Often when we introduce ourselves as psychologists, people imagine us in an office, our patients spread on a chaise longue, pouring their hearts out about their problems. This is a misguided and inaccurate assumption about what a psychologist is and what a psychologist does.
Psychology, by definition, is the scientific study of the mind and how it influences our behaviour, thoughts and emotions. In its practical and professional aspect, it is a broad discipline which can be applied to a number of different settings. It is very much like medicine – there are distinct specialisms which encompass the discipline. Psychologists are trained in biology, cognitive science and advanced statistical analysis – all of which have to be passed before gaining the status of ‘psychologist’.
Nowadays, many forward-thinking companies recognise how psychology can be a powerful tool in the business world and have brought psychologists on board to augment their brand, digital, marketing and HR teams.
In fact, the top 10 brands in the world all tap into psychologists and the expertise they bring.
What do business and behavioural psychologists do?
As business and behavioural psychologists, we work with businesses and brands to understand what makes their target audience tick. This might be an external customer or client, or it might be an internal employee or leadership audience.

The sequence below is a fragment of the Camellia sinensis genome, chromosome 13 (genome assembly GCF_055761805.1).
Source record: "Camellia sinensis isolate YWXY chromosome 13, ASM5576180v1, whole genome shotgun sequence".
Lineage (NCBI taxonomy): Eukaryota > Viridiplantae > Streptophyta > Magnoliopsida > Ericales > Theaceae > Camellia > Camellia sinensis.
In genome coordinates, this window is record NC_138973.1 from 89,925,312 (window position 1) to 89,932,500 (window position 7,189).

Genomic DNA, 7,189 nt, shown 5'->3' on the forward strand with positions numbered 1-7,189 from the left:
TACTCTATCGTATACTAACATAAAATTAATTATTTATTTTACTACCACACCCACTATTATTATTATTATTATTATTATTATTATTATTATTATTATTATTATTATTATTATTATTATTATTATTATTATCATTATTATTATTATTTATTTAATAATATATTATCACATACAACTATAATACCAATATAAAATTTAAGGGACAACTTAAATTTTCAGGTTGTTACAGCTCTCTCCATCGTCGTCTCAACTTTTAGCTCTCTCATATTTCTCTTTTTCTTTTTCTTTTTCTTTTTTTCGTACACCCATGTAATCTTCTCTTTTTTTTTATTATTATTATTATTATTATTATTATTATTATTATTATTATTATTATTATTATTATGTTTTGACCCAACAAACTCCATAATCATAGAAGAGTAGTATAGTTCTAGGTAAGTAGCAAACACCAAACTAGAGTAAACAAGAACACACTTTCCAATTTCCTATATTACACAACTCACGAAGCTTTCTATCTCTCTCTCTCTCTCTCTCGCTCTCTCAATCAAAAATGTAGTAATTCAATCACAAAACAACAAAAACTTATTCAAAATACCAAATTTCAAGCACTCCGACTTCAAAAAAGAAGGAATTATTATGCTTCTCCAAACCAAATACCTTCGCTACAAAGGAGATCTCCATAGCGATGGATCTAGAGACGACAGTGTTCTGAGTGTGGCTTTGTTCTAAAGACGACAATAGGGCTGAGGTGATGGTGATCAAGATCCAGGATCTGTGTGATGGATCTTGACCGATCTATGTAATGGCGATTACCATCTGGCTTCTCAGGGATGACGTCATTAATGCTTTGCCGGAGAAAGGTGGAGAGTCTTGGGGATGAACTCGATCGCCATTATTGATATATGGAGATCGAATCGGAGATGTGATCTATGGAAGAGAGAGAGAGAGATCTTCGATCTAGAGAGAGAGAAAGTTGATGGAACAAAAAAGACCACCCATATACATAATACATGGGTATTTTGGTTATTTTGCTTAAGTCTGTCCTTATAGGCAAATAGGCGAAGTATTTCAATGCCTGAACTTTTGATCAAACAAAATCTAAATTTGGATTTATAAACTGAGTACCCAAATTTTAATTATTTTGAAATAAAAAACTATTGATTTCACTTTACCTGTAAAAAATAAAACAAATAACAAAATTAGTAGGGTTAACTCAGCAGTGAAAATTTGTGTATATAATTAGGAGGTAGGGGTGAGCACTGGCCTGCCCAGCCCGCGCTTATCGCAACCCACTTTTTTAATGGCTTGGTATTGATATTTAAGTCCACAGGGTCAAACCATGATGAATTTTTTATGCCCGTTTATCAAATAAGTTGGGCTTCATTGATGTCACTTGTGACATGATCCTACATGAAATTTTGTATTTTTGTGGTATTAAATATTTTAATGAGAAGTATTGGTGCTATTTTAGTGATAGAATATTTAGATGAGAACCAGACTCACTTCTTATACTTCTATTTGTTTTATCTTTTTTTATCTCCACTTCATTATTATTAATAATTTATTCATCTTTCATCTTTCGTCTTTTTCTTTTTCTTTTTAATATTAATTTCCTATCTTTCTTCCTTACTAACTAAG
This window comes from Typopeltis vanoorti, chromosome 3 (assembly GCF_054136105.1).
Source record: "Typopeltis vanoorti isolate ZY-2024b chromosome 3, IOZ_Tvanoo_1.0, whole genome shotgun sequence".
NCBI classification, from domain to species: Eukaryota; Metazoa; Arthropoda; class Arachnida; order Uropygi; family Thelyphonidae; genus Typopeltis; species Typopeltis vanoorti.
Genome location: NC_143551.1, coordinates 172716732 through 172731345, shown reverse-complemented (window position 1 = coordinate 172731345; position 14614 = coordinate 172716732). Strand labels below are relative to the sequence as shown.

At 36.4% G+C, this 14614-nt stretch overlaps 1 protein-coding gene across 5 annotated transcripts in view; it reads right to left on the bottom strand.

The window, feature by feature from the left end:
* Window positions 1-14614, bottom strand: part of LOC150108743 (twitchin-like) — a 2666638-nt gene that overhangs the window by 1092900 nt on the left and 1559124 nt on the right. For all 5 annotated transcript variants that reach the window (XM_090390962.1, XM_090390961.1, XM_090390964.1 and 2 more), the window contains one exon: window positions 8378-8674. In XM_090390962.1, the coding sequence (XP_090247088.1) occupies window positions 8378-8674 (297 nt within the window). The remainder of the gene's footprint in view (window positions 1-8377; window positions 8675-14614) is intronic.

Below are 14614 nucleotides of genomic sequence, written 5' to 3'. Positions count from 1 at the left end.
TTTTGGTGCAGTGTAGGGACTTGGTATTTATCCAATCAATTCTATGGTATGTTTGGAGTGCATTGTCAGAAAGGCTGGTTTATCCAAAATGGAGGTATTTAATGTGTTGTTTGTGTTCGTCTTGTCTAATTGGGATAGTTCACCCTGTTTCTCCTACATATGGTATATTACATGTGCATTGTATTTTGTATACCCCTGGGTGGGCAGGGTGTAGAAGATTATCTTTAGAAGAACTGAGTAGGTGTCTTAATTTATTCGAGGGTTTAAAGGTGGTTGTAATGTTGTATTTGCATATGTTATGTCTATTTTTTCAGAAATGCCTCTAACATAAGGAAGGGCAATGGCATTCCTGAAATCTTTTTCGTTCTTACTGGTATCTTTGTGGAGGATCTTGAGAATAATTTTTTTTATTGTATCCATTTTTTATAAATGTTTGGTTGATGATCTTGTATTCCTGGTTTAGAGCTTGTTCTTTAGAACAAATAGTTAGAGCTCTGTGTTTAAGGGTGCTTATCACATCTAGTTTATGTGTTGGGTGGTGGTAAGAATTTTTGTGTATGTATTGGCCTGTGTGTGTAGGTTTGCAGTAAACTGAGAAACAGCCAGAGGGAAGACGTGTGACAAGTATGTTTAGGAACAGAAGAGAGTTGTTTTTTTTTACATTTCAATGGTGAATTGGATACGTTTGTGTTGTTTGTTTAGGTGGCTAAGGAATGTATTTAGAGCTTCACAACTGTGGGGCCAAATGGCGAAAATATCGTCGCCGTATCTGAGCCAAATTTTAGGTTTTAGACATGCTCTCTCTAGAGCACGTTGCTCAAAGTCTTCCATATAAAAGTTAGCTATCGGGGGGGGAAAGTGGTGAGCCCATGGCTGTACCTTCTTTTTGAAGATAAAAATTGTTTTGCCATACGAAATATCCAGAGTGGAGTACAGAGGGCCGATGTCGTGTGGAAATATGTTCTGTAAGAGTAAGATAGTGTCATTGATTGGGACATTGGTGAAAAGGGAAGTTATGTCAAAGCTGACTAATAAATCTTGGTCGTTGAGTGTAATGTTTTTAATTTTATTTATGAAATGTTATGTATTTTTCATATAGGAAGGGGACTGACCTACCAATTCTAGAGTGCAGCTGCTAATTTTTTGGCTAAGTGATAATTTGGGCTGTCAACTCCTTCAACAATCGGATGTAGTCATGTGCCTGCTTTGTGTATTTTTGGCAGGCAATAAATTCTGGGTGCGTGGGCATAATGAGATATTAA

We can reveal both the observed and (more influential) hidden influences on a target audience’s decisions. We employ our specialised qualitative and quantitative training to reveal the factors that influence engagement, relevance, loyalty and relationships.
The value of business and behavioural psychologists is a combination of their ability to surface the real reasons why an audience does or doesn’t do something and then help that organisation operationalise these insights into effective business activity and ROI.
In essence, we help organisations augment its existing data by leveraging the ‘why’s’ of a given audience behaviour and building effective plans to make the organisation more impactful, engaging and relevant with their target audience.